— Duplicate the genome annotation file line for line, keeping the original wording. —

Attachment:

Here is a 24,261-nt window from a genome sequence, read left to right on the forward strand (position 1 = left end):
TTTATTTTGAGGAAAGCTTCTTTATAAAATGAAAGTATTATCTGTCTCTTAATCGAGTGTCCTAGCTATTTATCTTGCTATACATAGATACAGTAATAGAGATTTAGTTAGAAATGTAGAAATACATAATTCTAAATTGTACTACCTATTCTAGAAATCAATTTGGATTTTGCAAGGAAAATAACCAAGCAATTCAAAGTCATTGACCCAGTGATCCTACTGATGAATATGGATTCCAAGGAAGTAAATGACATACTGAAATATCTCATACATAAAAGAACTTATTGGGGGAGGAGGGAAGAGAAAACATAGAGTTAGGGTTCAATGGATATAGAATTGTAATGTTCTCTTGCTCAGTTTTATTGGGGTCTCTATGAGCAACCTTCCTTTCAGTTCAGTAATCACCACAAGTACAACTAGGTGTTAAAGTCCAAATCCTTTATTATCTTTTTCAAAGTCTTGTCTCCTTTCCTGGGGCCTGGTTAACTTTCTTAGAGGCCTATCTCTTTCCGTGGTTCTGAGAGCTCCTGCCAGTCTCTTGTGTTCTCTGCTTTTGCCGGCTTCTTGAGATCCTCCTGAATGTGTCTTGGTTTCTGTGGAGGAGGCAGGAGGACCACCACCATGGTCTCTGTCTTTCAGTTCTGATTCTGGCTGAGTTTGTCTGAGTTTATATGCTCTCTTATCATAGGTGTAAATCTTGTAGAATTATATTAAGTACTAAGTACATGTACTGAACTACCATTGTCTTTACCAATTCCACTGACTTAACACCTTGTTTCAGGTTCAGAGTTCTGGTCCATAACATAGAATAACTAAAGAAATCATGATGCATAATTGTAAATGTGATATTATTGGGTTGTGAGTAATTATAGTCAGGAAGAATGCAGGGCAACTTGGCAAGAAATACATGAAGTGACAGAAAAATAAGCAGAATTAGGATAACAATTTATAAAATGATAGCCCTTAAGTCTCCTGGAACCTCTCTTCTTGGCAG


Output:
Here is a 24,261-nt window from a genome sequence, read left to right on the forward strand (position 1 = left end):
TTTATTTTGAGGAAAGCTTCTTTATAAAATGAAAGTATTATCTGTCTCTTAATCGAGTGTCCTAGCTATTTATCTTGCTATACATAGATACAGTAATAGAGATTTAGTTAGAAATGTAGAAATACATAATTCTAAATTGTACTACCTATTCTAGAAATCAATTTGGATTTTGCAAGGAAAATAACCAAGCAATTCAAAGTCATTGACCCAGTGATCCTACTGATGAATATGGATTCCAAGGAAGTAAATGACATACTGAAATATCTCATACATAAAAGAACTTATTGGGGGAGGAGGGAAGAGAAAACATAGAGTTAGGGTTCAATGGATATAGAATTGTAATGTTCTCTTGCTCAGTTTTATTGGGGTCTCTATGAGCAACCTTCCTTTCAGTTCAGTAATCACCACAAGTACAACTAGGTGTTAAAGTCCAAATCCTTTATTATCTTTTTCAAAGTCTTGTCTCCTTTCCTGGGGCCTGGTTAACTTTCTTAGAGGCCTATCTCTTTCCGTGGTTCTGAGAGCTCCTGCCAGTCTCTTGTGTTCTCTGCTTTTGCCGGCTTCTTGAGATCCTCCTGAATGTGTCTTGGTTTCTGTGGAGGAGGCAGGAGGACCACCACCATGGTCTCTGTCTTTCAGTTCTGATTCTGGCTGAGTTTGTCTGAGTTTATATGCTCTCTTATCATAGGTGTAAATCTTGTAGAATTATATTAAGTACTAAGTACATGTACTGAACTACCATTGTCTTTACCAATTCCACTGACTTAACACCTTGTTTCAGGTTCAGAGTTCTGGTCCATAACATAGAATAACTAAAGAAATCATGATGCATAATTGTAAATGTGATATTATTGGGTTGTGAGTAATTATAGTCAGGAAGAATGCAGGGCAACTTGGCAAGAAATACATGAAGTGACAGAAAAATAAGCAGAATTAGGATAACAATTTATAAAATGATAGCCCTTAAGTCTCCTGGAACCTCTCTTCTTGGCAG